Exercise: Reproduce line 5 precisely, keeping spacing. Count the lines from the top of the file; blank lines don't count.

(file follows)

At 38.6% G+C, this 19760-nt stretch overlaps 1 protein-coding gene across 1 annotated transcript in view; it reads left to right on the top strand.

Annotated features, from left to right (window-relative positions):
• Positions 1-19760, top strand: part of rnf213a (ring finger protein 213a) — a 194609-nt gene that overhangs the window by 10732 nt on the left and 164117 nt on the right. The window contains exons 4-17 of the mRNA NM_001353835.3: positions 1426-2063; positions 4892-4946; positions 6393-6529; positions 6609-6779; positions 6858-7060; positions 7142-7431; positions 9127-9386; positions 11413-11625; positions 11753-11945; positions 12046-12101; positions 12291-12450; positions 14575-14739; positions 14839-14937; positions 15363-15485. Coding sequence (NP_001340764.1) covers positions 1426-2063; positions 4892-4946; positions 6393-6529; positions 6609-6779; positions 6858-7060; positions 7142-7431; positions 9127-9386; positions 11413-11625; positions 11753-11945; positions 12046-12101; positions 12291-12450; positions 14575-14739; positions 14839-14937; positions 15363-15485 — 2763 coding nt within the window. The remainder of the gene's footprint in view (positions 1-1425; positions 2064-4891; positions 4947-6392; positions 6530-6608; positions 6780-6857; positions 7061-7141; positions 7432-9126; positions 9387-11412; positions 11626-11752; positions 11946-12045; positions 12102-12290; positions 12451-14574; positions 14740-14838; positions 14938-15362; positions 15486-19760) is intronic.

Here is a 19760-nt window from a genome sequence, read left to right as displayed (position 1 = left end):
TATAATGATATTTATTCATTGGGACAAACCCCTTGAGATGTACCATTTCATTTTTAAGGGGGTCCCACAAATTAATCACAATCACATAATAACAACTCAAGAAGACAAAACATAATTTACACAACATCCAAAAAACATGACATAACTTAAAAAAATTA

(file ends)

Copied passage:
TATAATGATATTTATTCATTGGGACAAACCCCTTGAGATGTACCATTTCATTTTTAAGGGGGTCCCACAAATTAATCACAATCACATAATAACAACTCAAGAAGACAAAACATAATTTACACAACATCCAAAAAACATGACATAACTTAAAAAAATTA